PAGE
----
Most people reading this will have already lived through several economic recessions, and in all likelihood experience more. A recession is a natural part of the ebb and flow of an economy. Unfortunately, nobody likes to see what it does to their stock portfolio. But what if you could add some recession-proof stocks to your investments?

15 Recession Proof Stocks

  1. Walmart
  2. Lowes
  3. Target
  4. Apple
  5. Adobe
  6. O’Reilly Auto Parts
  7. Coca-Cola
  8. Wells Fargo
  9. Johnson & Johnson
  10. Kroger
  11. AT&T
  12. Royal Dutch Shell
  13. NextEra Energy
  14. Dollar Tree
  15. Molson Coors Beverage

Stocks are still the most popular asset class when it comes to investments. Of course, there are also things like real estate, gold, and now crypto, but any financial advisor will tell you that a diversified asset allocation is the best way to avoid the fallout of a market crash or great recession. For most retail investors, though, the stock market is the easiest way to invest their cash.

Stocks are often touted as passive income, but this is mostly true for investors who are playing Wall Street for dividend growth. An investor who chases after dividend yield will find that their stocks are recession proof investments because even if the stock price goes down in the economic downturn of a bear market, the dividend stocks in their investment portfolio will continue to generate cash flow.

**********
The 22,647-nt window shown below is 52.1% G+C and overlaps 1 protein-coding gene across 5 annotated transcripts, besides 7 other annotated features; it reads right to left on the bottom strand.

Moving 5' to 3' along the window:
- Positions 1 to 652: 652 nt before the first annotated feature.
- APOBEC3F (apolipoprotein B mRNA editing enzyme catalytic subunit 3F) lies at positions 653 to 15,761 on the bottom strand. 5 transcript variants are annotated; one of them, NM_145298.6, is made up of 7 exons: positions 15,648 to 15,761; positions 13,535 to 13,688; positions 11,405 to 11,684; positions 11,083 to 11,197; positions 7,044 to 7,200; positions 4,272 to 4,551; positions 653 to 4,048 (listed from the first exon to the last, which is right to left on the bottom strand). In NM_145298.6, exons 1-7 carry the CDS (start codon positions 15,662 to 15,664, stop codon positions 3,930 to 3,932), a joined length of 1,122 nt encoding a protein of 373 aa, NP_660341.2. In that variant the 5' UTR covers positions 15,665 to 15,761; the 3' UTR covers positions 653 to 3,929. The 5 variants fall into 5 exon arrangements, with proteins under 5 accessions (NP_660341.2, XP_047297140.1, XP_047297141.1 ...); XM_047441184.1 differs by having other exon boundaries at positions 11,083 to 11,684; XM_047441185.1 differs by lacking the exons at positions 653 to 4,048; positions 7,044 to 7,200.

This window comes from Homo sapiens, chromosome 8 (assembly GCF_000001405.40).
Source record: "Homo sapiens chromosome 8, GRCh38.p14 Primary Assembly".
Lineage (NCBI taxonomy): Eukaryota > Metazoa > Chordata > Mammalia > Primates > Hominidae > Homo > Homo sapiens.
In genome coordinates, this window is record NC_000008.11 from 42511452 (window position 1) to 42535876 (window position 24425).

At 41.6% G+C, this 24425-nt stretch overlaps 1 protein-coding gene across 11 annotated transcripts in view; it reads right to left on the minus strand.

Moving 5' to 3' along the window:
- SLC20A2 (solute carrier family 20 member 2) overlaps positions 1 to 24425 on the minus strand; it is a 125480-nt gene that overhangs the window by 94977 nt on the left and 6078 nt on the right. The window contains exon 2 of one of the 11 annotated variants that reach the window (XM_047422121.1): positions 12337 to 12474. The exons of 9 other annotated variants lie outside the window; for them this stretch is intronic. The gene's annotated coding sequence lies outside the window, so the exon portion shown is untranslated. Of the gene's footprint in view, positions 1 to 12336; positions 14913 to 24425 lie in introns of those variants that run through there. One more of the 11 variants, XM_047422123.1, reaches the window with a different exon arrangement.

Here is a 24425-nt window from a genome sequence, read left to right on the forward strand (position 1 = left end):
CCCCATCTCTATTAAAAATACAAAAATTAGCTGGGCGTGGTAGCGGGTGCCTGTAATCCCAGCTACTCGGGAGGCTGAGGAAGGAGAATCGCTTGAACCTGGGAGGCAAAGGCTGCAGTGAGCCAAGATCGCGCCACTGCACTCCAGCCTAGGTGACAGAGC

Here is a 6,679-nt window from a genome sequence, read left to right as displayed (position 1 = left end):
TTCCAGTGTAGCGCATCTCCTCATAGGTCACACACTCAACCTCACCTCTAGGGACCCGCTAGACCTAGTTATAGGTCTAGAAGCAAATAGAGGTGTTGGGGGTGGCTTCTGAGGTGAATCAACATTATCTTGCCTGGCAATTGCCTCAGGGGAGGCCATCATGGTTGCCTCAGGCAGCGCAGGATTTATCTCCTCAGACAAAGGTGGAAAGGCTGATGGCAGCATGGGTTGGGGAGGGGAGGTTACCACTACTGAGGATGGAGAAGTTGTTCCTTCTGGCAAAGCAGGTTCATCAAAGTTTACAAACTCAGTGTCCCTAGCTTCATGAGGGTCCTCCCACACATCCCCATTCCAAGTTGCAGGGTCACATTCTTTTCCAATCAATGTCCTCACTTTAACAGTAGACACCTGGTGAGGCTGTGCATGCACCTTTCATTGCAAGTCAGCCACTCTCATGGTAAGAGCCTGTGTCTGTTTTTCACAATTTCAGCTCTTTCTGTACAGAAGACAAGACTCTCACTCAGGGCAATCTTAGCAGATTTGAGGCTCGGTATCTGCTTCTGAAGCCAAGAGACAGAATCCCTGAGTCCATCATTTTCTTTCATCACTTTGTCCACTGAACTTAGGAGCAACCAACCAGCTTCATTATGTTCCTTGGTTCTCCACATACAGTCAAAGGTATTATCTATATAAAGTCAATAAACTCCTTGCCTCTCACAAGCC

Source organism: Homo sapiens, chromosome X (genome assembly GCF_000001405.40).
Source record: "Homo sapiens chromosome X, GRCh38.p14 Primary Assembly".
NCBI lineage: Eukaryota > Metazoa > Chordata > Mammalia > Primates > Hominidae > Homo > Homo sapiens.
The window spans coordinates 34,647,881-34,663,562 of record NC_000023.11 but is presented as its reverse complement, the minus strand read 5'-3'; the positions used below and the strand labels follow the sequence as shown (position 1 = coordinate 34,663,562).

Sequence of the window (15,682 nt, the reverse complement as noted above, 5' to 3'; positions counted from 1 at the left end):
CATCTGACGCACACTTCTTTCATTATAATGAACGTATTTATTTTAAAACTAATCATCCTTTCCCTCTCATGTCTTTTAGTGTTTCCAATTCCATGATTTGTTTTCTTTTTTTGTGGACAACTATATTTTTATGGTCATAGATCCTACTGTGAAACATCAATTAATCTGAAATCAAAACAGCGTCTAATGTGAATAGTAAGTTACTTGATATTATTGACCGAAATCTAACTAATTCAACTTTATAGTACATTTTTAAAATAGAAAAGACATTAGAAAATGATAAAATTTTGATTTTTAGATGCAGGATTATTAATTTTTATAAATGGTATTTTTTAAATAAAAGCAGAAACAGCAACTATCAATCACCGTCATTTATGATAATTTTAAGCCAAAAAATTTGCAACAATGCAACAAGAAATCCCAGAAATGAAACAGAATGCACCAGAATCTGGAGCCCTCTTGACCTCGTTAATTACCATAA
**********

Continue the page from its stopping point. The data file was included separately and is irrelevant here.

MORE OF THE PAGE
In addition to this passive income stream, investors can also choose to invest in a recession proof industry or industries. Looking at past recessions, you can see that these defensive stock picks did not get hammered as much as some more discretionary areas in consumer spending. It’s easy to use common sense to figure out what these areas might be by considering your own spending habits. When times are lean, you still need food, and you still need items like soap, toothpaste, and toilet paper. These are called consumer staples. You don’t need items like a plane ticket or  a weekly restaurant binge. These are discretionary items.

Should You Invest During a Recession?

A recession is actually the best time to invest in stocks. Think of it like this: would you rather pay $25 for your favorite takeout place, or $50? When the economy is good, stock prices soar. When the economy is bad, stock prices tank.